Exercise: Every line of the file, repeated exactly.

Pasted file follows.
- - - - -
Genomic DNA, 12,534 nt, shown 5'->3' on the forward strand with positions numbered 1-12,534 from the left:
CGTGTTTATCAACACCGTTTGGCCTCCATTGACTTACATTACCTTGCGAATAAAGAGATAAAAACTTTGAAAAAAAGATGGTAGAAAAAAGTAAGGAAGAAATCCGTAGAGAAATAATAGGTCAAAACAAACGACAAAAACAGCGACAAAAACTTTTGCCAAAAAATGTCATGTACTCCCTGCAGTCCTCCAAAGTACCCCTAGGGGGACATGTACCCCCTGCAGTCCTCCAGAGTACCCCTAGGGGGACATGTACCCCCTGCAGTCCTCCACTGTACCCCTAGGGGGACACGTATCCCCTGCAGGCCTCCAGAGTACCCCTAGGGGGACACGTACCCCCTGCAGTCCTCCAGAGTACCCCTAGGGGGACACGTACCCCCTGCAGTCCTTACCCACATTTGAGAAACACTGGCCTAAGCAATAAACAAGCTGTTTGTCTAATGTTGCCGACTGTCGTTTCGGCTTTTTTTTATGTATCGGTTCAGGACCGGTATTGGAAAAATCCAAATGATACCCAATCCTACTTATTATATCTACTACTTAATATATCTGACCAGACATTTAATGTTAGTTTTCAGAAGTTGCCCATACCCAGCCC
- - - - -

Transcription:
Genomic DNA, 12,534 nt, shown 5'->3' on the forward strand with positions numbered 1-12,534 from the left:
CGTGTTTATCAACACCGTTTGGCCTCCATTGACTTACATTACCTTGCGAATAAAGAGATAAAAACTTTGAAAAAAAGATGGTAGAAAAAAGTAAGGAAGAAATCCGTAGAGAAATAATAGGTCAAAACAAACGACAAAAACAGCGACAAAAACTTTTGCCAAAAAATGTCATGTACTCCCTGCAGTCCTCCAAAGTACCCCTAGGGGGACATGTACCCCCTGCAGTCCTCCAGAGTACCCCTAGGGGGACATGTACCCCCTGCAGTCCTCCACTGTACCCCTAGGGGGACACGTATCCCCTGCAGGCCTCCAGAGTACCCCTAGGGGGACACGTACCCCCTGCAGTCCTCCAGAGTACCCCTAGGGGGACACGTACCCCCTGCAGTCCTTACCCACATTTGAGAAACACTGGCCTAAGCAATAAACAAGCTGTTTGTCTAATGTTGCCGACTGTCGTTTCGGCTTTTTTTTATGTATCGGTTCAGGACCGGTATTGGAAAAATCCAAATGATACCCAATCCTACTTATTATATCTACTACTTAATATATCTGACCAGACATTTAATGTTAGTTTTCAGAAGTTGCCCATACCCAGCCC